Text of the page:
Nonetheless, the water between interests from VC together with other institutional token holders on the one hand and the project’s founders and broader Maker community beyond its Core Units on the other hand may ultimately prove too deep.

VCs are ultimately accountable to their LPs and are therefore under pressure to maximize returns. As token holders without equity upside, this means optimizing for token price appreciation. There is no “exit” beyond a token sale.

For the crypto native community, token price is important but many more factors, ideological ones not in the least, weigh in. An appreciating token yes, but not at the cost of bringing DeFi under TradFi e.g. by installing quasi manager-lead lending oversight committees.

Maker’s drama is therefore of all times: can DeFi and Web3 generally get to the scale required to replace TradFin without hierarchies and without becoming manager-run companies?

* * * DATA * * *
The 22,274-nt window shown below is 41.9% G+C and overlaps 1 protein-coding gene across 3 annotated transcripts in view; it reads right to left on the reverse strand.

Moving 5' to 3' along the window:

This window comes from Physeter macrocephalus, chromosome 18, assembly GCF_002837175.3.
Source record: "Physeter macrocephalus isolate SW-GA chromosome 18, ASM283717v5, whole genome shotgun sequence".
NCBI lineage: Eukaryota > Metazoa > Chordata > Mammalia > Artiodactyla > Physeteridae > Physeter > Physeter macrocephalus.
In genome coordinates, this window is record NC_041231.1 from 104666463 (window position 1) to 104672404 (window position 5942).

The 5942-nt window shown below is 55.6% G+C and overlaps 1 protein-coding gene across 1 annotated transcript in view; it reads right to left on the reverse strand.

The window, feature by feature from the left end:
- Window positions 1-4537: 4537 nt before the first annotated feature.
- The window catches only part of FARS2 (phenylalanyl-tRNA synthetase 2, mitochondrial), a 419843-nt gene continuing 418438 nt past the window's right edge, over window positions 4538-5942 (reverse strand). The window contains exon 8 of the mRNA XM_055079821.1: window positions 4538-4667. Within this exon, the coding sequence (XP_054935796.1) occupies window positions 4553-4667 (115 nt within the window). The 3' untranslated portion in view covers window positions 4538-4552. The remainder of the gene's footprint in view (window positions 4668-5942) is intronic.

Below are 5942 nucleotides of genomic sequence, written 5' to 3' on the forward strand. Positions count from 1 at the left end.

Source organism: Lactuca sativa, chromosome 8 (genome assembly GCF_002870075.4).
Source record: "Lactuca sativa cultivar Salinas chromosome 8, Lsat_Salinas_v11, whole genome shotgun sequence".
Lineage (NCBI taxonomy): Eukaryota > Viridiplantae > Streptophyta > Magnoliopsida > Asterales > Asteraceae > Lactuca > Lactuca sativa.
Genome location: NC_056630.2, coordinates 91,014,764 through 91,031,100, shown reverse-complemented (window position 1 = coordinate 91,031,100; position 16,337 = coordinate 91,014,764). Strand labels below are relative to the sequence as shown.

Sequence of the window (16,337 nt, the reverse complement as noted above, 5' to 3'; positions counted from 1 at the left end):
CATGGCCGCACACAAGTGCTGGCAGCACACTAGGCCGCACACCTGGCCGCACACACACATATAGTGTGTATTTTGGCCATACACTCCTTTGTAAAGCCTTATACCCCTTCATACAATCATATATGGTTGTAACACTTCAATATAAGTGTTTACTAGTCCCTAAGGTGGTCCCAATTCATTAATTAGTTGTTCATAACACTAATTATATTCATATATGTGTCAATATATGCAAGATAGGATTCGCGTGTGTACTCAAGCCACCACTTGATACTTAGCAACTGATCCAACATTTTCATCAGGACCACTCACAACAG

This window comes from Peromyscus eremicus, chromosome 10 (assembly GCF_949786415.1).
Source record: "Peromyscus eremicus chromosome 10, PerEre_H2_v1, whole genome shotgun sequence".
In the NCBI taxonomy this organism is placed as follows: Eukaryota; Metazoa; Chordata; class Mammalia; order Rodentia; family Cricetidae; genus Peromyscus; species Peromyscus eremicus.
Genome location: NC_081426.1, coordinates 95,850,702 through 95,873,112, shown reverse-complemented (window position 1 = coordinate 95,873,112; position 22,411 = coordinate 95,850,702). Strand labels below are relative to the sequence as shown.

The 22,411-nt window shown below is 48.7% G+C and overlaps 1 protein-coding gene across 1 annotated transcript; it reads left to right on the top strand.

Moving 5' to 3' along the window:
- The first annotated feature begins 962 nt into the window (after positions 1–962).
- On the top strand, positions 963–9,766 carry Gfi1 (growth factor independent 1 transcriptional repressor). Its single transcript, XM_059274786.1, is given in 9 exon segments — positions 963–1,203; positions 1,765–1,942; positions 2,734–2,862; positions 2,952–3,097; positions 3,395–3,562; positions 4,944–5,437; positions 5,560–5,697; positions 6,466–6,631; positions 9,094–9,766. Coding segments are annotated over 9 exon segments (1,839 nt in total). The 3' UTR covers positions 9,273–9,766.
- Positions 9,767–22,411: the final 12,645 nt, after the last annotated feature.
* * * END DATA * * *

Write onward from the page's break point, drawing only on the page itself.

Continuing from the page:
From vibrancy to vitriol

Much of the serialization of Maker’s drama comes precisely from the internal attempts at trying to find the right DAO governance model to grow beyond its current 6BN (and change) in Total Value Locked.

Many of us who build on blockchain wish we could see the level of debate and participation Maker enjoys. But vibrancy and vitriol often are only a comment away on, and whilst mudslinging is occasionally fun to watch, it would be tragic if a project with the promise of Maker ends up unable to resolve its internal tensions.

What can other projects learn from this?